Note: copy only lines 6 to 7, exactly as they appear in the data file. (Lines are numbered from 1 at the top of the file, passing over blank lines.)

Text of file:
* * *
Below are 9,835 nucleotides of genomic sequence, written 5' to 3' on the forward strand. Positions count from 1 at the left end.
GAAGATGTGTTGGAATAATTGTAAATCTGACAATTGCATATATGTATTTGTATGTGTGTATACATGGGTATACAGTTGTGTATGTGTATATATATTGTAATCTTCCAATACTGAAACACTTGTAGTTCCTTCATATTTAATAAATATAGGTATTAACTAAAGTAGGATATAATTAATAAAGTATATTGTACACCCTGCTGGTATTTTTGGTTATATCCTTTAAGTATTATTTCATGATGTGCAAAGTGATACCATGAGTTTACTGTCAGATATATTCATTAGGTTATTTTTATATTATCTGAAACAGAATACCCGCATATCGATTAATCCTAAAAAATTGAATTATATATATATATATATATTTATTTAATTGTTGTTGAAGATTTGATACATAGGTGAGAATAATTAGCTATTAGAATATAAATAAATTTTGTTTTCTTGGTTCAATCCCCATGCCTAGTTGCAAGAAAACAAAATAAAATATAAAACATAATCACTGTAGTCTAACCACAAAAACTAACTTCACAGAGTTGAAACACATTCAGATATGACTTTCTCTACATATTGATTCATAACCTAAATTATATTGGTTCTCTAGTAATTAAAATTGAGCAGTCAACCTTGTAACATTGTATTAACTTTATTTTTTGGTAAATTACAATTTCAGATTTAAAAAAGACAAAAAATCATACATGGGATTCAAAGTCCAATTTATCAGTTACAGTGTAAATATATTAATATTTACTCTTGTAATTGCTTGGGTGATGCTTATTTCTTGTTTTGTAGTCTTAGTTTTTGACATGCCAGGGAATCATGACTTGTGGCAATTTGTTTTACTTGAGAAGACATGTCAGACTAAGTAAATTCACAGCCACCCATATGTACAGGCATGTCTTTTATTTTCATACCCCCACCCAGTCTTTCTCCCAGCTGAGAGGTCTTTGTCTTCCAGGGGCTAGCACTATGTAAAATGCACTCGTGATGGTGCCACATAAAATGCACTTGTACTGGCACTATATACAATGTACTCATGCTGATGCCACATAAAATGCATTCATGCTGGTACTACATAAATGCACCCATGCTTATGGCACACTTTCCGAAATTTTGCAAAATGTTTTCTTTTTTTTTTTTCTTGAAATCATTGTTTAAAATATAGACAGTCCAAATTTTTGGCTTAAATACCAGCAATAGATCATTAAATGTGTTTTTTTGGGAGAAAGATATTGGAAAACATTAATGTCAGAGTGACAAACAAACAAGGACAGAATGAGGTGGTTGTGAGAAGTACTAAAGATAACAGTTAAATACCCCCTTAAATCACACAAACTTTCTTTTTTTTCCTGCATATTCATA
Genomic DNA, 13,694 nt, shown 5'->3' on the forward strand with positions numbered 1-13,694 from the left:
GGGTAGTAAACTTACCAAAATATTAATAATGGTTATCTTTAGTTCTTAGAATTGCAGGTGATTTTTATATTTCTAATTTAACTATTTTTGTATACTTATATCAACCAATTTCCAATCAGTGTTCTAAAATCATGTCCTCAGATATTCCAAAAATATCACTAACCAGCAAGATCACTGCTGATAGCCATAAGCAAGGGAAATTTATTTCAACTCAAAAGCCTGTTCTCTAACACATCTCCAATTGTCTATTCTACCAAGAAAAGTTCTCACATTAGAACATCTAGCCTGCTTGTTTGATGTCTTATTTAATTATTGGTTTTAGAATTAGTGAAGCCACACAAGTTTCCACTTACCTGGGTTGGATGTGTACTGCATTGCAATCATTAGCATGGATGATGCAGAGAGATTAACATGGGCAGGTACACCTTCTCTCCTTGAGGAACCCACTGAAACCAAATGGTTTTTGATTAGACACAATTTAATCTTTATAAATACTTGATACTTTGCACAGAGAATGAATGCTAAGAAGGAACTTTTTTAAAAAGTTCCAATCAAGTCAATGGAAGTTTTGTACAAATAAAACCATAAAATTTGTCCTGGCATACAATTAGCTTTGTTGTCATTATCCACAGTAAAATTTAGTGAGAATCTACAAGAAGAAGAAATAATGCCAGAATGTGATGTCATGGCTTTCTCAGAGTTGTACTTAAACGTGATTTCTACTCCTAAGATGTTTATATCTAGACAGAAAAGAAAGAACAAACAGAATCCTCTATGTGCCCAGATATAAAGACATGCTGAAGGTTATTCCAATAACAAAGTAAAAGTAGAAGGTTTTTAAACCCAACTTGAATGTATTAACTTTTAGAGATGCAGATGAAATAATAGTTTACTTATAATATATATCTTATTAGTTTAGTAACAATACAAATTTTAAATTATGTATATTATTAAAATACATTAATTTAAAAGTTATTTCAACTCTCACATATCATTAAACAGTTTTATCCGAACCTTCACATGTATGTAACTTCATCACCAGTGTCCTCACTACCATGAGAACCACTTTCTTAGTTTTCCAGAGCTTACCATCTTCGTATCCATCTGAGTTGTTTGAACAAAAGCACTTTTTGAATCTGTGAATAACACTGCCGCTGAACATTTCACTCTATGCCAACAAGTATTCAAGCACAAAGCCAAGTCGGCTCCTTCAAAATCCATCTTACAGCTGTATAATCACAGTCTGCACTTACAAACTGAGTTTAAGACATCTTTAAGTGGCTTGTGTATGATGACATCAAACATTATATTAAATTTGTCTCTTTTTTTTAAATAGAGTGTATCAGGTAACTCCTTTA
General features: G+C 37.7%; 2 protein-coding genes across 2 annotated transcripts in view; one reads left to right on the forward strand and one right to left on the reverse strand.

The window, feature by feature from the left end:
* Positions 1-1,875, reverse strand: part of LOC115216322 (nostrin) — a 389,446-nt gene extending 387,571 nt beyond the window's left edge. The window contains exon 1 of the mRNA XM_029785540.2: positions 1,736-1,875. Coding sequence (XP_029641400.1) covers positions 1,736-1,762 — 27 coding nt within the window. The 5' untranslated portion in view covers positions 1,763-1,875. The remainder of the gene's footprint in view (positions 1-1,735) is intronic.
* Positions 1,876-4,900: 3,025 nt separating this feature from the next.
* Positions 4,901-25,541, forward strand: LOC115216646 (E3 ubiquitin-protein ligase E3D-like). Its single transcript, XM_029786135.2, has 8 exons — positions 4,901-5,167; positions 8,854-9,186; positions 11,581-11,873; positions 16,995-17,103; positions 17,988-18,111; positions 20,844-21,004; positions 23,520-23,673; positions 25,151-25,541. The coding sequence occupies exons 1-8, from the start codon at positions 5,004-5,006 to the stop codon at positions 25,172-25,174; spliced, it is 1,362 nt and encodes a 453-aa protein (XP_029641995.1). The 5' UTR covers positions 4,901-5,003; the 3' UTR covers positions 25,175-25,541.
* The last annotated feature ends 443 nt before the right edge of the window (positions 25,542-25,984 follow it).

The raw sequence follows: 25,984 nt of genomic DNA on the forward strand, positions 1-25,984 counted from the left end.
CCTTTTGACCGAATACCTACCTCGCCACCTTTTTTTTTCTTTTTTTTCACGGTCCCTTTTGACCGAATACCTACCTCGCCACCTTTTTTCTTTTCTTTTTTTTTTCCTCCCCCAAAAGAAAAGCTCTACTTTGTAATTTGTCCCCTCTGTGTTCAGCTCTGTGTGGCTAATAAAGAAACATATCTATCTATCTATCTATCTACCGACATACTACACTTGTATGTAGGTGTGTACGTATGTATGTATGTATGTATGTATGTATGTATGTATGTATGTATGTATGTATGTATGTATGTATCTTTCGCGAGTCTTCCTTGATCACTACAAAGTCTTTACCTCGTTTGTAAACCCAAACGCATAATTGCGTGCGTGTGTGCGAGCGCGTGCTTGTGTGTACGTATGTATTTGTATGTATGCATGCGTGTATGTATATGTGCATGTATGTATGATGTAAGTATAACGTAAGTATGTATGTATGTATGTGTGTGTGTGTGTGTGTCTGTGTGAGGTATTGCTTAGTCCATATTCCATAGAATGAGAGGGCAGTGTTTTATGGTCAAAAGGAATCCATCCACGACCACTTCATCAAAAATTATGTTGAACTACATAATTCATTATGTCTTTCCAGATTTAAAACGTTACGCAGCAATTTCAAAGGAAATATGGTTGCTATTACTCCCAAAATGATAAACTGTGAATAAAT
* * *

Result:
The window, feature by feature from the left end:
* Positions 1-1,875, reverse strand: part of LOC115216322 (nostrin) — a 389,446-nt gene extending 387,571 nt beyond the window's left edge. The window contains exon 1 of the mRNA XM_029785540.2: positions 1,736-1,875. Coding sequence (XP_029641400.1) covers positions 1,736-1,762 — 27 coding nt within the window. The 5' untranslated portion in view covers positions 1,763-1,875. The remainder of the gene's footprint in view (positions 1-1,735) is intronic.